In the summer of 2008, 18-year old Fredy Villanueva was shot and killed by Montreal police after being found playing an illegal dice game with his brother and three friends. It was from this tragedy, which was subsequently called legally justified but unnecessary, that writer Omari Newton draws inspiration for The Lamentable Tragedy of Sal Capone.
Originally from the same Montreal neighbourhood as Fredy, Omari was inspired to write Sal Capone after hearing of the shooting, but uses his own fictionalized story of a young DJ who is killed by police on the eve of his band’s record release and the reactions to his death by the remaining band members. It also provides an opportunity for the group to explore some bigger themes.
“It’s not just a play, it is a multi-media production with music, visuals, spoken word, rap, hip-hop and theatre,” says the queer identified Kim Villagante who plays the 17-year Filipina female rapper, Jewel. “It deals with a lot of issues regarding sexism, homophobia and racism in society, but more importantly in hip-hop characters.”
For Villagante it is in the exploration of those themes within the hip-hop community, a community that she has been part of for much of her own life that that gives Sal Capone its biggest strength. She says it is a way to bridge the gap between the perception of hip-hop and its reality.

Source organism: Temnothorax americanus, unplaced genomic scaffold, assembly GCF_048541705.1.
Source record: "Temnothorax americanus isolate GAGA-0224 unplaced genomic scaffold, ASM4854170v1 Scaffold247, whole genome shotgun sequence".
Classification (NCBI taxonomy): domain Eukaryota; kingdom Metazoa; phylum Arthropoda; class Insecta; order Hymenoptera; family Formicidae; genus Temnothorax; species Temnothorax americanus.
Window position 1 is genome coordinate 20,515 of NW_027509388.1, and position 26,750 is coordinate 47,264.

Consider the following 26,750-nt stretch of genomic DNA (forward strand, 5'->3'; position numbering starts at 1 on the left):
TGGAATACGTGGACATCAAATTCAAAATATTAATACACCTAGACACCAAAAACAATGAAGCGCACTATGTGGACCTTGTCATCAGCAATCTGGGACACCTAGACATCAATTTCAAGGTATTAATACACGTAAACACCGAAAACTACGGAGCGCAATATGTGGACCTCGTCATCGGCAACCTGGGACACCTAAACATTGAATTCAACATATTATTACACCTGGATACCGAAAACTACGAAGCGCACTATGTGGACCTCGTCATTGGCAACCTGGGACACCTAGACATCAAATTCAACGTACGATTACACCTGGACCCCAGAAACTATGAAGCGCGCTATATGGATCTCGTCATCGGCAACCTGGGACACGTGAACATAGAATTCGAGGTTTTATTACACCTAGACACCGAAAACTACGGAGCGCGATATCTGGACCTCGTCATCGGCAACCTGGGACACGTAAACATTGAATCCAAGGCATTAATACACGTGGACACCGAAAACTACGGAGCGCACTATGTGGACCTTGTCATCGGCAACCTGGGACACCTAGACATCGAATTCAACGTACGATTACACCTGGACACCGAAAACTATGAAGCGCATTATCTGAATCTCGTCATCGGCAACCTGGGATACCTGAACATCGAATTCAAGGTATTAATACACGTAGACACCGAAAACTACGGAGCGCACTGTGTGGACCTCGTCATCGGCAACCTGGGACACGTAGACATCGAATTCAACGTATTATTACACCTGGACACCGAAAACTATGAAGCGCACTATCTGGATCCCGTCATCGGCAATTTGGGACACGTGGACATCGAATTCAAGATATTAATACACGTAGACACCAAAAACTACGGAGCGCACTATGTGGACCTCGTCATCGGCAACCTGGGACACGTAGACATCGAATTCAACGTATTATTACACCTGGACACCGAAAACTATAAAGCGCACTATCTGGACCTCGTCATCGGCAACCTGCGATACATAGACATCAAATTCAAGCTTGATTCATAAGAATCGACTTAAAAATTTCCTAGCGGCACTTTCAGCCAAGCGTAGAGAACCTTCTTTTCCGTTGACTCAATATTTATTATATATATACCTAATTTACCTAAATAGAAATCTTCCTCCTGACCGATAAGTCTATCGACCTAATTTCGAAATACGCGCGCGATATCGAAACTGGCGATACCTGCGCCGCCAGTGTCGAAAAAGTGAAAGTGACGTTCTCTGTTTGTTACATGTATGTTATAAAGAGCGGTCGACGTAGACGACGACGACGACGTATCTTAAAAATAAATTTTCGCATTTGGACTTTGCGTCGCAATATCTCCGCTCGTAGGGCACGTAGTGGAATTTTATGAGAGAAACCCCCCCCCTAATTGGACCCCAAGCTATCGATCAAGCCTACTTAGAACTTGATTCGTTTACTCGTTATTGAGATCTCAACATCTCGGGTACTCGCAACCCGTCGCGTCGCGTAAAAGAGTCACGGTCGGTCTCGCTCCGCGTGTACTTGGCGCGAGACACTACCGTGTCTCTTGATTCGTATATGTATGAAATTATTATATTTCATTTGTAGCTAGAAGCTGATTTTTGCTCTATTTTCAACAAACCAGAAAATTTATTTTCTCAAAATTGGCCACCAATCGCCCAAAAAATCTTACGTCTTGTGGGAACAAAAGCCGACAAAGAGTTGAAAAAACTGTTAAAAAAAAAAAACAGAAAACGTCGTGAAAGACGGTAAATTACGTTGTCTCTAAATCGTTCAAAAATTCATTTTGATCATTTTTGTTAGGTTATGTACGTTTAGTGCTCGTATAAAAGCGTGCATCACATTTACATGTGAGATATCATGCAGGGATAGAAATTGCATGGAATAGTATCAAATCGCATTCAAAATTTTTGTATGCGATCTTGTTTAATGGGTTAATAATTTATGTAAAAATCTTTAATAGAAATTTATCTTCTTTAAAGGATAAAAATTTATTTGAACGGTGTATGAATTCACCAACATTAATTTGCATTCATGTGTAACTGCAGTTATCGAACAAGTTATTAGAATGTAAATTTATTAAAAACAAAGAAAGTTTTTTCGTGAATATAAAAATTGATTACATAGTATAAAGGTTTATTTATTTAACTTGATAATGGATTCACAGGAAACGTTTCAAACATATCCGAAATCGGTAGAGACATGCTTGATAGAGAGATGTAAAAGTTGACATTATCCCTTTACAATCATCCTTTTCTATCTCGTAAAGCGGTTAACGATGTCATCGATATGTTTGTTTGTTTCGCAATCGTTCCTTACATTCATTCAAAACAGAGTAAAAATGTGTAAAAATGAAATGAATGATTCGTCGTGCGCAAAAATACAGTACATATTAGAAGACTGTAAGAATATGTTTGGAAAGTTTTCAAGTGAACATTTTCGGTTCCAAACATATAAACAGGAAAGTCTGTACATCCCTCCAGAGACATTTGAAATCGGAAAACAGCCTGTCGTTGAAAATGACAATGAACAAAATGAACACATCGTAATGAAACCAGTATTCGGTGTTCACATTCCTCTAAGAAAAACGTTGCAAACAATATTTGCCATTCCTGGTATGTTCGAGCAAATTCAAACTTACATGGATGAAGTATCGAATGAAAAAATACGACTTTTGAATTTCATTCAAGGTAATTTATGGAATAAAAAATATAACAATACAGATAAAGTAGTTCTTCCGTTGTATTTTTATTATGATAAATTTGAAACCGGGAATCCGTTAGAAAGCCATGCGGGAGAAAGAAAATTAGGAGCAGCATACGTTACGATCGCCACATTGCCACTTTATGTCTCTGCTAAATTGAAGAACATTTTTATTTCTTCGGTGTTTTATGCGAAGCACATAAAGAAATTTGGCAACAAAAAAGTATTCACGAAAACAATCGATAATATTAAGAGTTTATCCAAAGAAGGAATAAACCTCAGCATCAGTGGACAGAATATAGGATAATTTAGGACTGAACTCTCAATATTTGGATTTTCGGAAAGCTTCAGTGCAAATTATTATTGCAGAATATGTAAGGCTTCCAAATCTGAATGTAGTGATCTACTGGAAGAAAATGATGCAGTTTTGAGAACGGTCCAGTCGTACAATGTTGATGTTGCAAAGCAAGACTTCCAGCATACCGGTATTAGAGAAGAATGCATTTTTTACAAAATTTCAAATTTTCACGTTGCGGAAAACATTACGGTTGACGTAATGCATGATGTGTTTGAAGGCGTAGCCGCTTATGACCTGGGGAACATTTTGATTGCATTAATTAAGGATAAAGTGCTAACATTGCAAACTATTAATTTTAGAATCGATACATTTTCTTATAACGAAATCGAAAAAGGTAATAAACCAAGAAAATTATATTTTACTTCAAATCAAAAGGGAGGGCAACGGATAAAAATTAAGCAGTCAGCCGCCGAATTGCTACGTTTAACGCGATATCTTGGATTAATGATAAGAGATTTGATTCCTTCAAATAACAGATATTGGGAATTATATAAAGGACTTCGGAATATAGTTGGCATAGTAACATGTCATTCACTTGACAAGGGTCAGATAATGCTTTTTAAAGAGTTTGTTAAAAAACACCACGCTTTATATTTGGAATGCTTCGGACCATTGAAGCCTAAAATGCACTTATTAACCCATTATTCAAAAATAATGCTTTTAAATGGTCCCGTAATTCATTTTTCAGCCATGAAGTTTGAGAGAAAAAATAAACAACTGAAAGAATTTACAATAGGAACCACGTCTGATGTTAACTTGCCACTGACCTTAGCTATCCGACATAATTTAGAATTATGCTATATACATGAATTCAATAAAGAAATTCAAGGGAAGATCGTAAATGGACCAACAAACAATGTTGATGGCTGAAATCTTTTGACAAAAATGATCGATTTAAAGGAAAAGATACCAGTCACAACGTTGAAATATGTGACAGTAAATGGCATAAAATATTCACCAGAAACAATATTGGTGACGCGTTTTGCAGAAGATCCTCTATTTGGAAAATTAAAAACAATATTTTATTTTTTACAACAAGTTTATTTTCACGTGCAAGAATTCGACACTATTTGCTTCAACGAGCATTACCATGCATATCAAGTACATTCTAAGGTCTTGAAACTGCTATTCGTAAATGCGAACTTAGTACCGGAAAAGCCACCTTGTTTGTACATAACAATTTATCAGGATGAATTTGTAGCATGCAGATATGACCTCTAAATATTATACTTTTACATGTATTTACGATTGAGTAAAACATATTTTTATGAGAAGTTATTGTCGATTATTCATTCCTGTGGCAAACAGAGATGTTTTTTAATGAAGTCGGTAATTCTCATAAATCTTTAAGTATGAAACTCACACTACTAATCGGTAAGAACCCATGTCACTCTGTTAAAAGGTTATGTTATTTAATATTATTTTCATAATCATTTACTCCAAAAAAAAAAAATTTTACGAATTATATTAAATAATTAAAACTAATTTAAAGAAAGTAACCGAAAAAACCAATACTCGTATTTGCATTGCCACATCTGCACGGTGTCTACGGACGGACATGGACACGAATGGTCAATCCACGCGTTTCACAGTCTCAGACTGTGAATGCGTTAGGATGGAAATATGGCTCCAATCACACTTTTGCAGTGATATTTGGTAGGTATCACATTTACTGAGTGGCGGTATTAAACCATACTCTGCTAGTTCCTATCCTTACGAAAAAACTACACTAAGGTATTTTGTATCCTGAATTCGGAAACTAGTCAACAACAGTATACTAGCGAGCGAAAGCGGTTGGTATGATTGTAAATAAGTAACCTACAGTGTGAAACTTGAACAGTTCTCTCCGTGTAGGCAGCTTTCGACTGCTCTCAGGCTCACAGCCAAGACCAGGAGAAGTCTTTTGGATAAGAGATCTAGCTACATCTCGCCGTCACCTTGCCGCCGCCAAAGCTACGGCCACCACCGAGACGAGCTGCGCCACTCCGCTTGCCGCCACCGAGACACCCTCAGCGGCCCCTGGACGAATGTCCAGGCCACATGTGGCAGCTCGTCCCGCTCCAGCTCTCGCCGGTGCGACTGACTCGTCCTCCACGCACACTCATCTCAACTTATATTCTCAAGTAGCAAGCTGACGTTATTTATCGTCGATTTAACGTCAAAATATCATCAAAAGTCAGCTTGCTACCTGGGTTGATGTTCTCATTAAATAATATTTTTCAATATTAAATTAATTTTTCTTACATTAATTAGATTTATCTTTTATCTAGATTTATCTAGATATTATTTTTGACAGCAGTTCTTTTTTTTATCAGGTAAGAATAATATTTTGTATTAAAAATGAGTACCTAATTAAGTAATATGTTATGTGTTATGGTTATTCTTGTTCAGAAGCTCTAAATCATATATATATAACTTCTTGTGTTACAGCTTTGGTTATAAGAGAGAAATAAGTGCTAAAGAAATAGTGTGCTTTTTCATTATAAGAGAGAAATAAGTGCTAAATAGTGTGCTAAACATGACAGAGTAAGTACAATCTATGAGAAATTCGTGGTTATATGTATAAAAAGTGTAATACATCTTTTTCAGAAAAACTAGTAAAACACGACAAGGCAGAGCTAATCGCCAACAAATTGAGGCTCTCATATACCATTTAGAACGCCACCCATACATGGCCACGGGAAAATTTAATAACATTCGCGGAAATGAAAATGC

“There is a perception of hip-hop being very misogynist and a dangerous thing where violence is glorified, but there is so much more to it,” she says. “It is not only a tool for expression, but is also how I learn about the world around me. Hip- hop is about representing yourself and representing yourself with confidence and pride. I am proud to be Filipino and queer and female.”
Originally written in Vancouver, Sal Capone premiered last year in the city where it was inspired, but Vigallante isn’t worried about it translating for a West Coast audience.
“When Omari wrote this play he had in mind all the big cities of Canada and the play itself takes place in a the fictional “Real City”, but with a lens on Vancouver, Toronto and Montreal,” she explains.
The production also features openly gay aboriginal actor Billy Merasty in the role of transvestite Shaneyney, a witness to the killing.
The Lamentable Tragedy of Sal Capone plays at the Roundhouse Community Centre May 22-31. Visit http://urbanink.ca for tickets and information.